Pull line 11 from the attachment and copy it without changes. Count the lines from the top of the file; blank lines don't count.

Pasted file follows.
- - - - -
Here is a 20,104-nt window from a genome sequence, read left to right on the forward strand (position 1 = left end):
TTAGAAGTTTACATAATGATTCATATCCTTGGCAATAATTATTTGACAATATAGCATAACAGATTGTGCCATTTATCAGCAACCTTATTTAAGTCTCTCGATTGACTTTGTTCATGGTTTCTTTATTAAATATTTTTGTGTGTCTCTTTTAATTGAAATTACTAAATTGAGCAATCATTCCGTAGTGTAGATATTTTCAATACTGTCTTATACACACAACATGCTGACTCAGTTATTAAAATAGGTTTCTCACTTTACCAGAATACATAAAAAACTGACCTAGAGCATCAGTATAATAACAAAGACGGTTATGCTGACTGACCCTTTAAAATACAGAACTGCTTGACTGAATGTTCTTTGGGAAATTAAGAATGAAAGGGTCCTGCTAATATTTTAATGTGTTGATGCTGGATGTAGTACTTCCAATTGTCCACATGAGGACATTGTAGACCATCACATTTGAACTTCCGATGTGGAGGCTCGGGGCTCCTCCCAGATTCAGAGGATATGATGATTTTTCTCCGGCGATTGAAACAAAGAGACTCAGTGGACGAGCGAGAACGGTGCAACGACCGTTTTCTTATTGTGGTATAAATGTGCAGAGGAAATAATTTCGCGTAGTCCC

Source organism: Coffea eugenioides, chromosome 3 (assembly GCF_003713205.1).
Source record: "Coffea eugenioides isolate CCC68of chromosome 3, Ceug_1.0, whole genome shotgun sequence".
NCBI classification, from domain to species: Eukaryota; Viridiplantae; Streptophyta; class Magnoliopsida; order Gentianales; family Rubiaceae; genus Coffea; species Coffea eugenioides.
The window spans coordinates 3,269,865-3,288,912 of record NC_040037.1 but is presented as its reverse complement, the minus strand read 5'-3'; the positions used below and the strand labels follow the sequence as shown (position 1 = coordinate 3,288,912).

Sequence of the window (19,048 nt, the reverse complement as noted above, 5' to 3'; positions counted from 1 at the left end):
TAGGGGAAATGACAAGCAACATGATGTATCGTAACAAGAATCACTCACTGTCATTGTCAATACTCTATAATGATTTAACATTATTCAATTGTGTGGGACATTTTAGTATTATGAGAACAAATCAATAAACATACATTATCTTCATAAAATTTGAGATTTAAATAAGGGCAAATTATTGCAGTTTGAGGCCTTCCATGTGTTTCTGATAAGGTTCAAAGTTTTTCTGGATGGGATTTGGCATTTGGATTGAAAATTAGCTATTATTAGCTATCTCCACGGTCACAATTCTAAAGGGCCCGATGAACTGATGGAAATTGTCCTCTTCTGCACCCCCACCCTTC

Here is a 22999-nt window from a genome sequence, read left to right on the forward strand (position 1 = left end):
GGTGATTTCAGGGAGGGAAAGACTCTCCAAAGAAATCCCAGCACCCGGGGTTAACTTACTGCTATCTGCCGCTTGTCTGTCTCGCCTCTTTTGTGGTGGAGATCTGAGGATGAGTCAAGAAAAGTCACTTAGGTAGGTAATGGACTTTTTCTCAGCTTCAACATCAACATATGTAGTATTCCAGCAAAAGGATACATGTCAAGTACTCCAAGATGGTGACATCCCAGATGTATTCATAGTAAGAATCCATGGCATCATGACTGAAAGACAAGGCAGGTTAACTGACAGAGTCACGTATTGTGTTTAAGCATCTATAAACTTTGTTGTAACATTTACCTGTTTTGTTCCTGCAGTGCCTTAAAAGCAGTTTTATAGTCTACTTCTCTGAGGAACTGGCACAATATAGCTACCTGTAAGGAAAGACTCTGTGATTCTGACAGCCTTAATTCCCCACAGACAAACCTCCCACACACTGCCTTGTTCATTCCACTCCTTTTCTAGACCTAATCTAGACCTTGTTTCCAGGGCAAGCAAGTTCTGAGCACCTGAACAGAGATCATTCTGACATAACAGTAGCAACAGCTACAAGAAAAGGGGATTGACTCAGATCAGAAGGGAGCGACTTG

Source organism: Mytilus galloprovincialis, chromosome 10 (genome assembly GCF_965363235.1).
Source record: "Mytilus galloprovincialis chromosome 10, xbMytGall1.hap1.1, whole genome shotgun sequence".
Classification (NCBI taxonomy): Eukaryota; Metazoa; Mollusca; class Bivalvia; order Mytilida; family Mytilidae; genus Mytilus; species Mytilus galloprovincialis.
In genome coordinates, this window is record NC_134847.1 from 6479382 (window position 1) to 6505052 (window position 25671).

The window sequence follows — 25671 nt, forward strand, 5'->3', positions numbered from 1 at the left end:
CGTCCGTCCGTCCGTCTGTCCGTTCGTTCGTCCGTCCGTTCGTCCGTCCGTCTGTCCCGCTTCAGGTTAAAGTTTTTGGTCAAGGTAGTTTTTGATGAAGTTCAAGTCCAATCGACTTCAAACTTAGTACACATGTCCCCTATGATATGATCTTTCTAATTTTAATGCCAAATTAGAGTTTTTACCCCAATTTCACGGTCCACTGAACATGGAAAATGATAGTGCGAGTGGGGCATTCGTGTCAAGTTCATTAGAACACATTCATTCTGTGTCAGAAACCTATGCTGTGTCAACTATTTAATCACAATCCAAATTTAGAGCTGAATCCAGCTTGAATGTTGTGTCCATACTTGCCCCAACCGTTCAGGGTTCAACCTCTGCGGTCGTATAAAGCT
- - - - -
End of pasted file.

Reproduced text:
Source organism: Mytilus galloprovincialis, chromosome 10 (genome assembly GCF_965363235.1).